Great Britain claimed two medals on the final day of action at the 2018 Wheelchair Tennis World Cup. The GB women’s team overcame France to win bronze, but there was disappointment for the men as the favourites fell to Japan in a high quality encounter.
Despite the disappointment, the medals cap a successful week for the British team, one of only two nations alongside hosts the Netherlands to have teams playing in all four of the men’s, women’s, quads and junior competitions.
Japan too good for GB men
The British men had gone in to Sunday’s final looking to claim a second ever World Team Cup title to add to their maiden win in 2015. The favourites and top seeds had not lost a match en route to the final, seeing off Spain, Poland, China and Belgium. The Final against Japan was never going to be easy, with the opponents also having two top 10 ranked players, and so it proved as the second seeds won both singles matches to take the gold medal.
Gordon Reid won the first set of the day in the opening rubber, and despite a fightback from Takashi Sanada to win the second from 3-1 down, had looked in control at 5-2 up in the decider. Some outstanding tennis saw Sanada turn the match and the tie on its head as he won the next five games to take the match 2-6 6-3 7-5.
Speaking after the match, Reid said:
“For the majority of the match I played well, and controlled the match. In the third set I got a little bit tired, and to be fair to him he played much better tennis towards the end. Today was the only real tough challenge I have had all week.
“I am happy with where I am right now and feel pretty confident before next week (at Roland Garros).”
Sanada’s win meant Britain’s hopes of taking the title rested on Alfie Hewett beating Shingo Kunieda to level the tie and take it into a deciding doubles rubber. Despite Hewett playing some of his best tennis in patches, he never quite managed to take control of the match. Kunieda was simply exceptional throughout, taking the match and the title for Japan with a 6-2 6-3 win.
“Ultimately I wasn’t consistent enough, especially on the big points. Shingo played a very very solid and attacking game, I felt he probably deserved it more than me. But there are still a lot of positives to take. The way I have been hitting the ball this week has been a big confidence boost.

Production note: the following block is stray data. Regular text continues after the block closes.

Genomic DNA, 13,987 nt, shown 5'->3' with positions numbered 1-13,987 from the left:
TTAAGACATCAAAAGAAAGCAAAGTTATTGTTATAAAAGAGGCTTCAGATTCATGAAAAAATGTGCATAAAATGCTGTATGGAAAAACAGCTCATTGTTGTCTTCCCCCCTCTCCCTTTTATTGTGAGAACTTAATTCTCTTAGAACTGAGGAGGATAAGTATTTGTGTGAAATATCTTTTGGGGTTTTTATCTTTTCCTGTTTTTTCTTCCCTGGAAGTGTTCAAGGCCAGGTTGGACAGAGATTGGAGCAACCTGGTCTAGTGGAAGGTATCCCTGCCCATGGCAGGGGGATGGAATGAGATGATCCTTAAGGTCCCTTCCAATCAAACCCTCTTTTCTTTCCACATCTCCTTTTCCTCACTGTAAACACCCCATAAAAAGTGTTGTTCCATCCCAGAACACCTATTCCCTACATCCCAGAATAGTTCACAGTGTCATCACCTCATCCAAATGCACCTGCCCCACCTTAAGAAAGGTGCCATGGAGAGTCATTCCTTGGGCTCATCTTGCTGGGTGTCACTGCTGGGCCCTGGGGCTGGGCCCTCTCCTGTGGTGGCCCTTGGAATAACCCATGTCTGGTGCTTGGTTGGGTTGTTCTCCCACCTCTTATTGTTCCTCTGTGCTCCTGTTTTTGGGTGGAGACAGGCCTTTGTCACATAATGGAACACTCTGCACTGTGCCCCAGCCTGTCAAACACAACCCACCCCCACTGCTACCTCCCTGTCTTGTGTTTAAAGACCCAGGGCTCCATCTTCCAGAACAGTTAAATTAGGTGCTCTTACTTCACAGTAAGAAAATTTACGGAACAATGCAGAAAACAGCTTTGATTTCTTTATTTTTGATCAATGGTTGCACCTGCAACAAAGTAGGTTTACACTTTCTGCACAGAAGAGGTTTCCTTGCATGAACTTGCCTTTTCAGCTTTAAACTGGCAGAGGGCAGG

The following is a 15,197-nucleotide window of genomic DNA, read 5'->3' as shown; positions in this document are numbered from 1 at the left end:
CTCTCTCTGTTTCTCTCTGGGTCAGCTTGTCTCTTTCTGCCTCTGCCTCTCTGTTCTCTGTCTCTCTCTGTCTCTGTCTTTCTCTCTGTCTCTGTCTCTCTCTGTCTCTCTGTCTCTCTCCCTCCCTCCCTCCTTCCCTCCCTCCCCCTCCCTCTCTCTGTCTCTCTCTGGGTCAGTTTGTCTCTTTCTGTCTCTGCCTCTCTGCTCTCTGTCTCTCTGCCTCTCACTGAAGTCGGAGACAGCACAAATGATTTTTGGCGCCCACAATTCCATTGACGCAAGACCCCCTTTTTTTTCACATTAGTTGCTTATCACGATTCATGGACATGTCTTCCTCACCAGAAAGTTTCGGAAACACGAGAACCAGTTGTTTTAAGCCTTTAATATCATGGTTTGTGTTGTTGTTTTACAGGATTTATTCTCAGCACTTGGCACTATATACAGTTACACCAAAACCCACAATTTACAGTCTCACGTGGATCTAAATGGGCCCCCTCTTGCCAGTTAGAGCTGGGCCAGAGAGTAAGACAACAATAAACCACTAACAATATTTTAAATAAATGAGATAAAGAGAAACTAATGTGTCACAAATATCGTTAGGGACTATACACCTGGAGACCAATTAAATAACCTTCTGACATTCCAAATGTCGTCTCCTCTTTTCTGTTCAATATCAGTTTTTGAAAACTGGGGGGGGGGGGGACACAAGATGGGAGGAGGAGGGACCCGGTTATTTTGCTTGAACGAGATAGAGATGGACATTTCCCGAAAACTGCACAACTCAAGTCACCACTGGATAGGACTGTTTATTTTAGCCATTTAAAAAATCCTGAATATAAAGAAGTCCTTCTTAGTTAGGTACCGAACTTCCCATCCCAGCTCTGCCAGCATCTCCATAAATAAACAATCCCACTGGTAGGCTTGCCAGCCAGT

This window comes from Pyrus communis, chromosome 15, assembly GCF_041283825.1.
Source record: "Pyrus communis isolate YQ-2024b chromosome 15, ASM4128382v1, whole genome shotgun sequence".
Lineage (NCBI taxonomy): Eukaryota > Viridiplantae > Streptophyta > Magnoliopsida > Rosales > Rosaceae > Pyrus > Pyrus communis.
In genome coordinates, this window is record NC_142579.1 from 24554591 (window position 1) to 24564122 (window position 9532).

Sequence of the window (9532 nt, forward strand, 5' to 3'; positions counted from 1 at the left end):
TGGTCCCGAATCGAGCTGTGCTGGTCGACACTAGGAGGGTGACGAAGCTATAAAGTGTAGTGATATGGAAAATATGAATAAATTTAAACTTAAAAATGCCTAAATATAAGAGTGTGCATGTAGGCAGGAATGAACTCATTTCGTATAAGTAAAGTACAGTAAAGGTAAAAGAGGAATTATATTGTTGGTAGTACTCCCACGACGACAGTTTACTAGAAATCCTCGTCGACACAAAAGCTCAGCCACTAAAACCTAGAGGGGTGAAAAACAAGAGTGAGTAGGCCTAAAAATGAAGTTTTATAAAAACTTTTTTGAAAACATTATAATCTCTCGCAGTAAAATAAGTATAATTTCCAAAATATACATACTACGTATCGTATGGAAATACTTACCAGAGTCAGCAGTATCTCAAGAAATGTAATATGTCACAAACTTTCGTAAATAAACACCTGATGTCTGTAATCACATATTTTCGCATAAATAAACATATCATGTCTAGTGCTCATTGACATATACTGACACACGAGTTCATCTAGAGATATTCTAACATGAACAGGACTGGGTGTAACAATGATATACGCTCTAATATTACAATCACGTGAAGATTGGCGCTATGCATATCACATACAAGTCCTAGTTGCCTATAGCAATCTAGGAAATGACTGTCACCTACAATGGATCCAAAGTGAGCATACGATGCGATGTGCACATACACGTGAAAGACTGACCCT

“Obviously we are disappointed to get the silver again, we really really wanted to get the gold but were just beaten by the better players.”
#WorldTeamCup RESULT – MEN’S FINAL:
🇬🇧 0 – 2 🇯🇵
— Wheelchair Tennis (Tennis Foundation) (@WChairTennisGB) June 3, 2018
Women claim brilliant bronze
Earlier in Apeldoorn, Great Britain’s women’s team had claimed the bronze medal with a 2-0 win over fourth seeds France. Louise Hunt came through a first set tie-break to defeat Emmanuelle Morch 7-6(2) 6-4. Hunt was followed on court by Great Britain’s No.1 Lucy Shuker, who demolished World No. 12 Charlotte Famin with a clinical performance to prevail 6-0 6-1 and secure the bronze medal without the need for the doubles rubber.
The women, who had finished top of their group without dropping a rubber in wins against Thailand and the USA, had come close to reaching the final by taking defending champions China to a deciding doubles match in Friday’s semi-final.
Commenting after the play-off win over France, Hunt said:
“I am really happy to have won a bronze this week with Lucy and Lauren (Jones). I thought we gelled well as a team, with everyone contributing.”
Speaking after winning her first World Team Cup medal as a senior, Jones added:
“It’s been a great experience. I think we all performed really well. I am happy with my individual performance and glad I could do my bit for the team.”
Quads – defending champions miss out on a medal
Earlier in the week, hopes the British quad team of Andy Lapthorne, Antony Cotterill and James Shaw could emulate their 2017 World Team Cup title win were ended with a 2-0 semi-final defeat by Australia. They then missed out on a medal, losing by the same margin to the USA to finish fourth.
Not to be for me today blew set points in the first again losing 7-6 6-2 learnt a harsh lesson this week you have to take ur chances
— Andy Lapthorne (@lapstar11) May 31, 2018
Juniors show future promise
The British junior team at the World Team Cup this year featured three players making their debut, with Ben Bartram, Abbie Breakwell and Dahnon Ward joining Alex Chaston to form a quartet full of promise. Despite their limited experience on the international stage, all four showed enough to suggest there will be more matches for them to come at this level.
The highlight of the week was the impressive Ward’s 5-7 6-3 6-4 victory over Australia’s world No.8 Riley Dumsday in the group stages. The team finished with a comprehensive 3-0 win over Malaysia to finish 7th overall.
#WorldTeamCup RESULT – Juniors:
🇬🇧 3 – 0 🇲🇾
A fantastic performance from all four junior players today as the GB team beat Malaysia to finish 7th! #BackTheBrits
☑️ Singles win – Dahnon Ward
☑️ Singles win – Ben Bartram
☑️ Doubles win – Abbie Breakwell & Alex Chaston pic.twitter.com/CYYuKfrOzr
— Wheelchair Tennis (Tennis Foundation) (@WChairTennisGB) June 1, 2018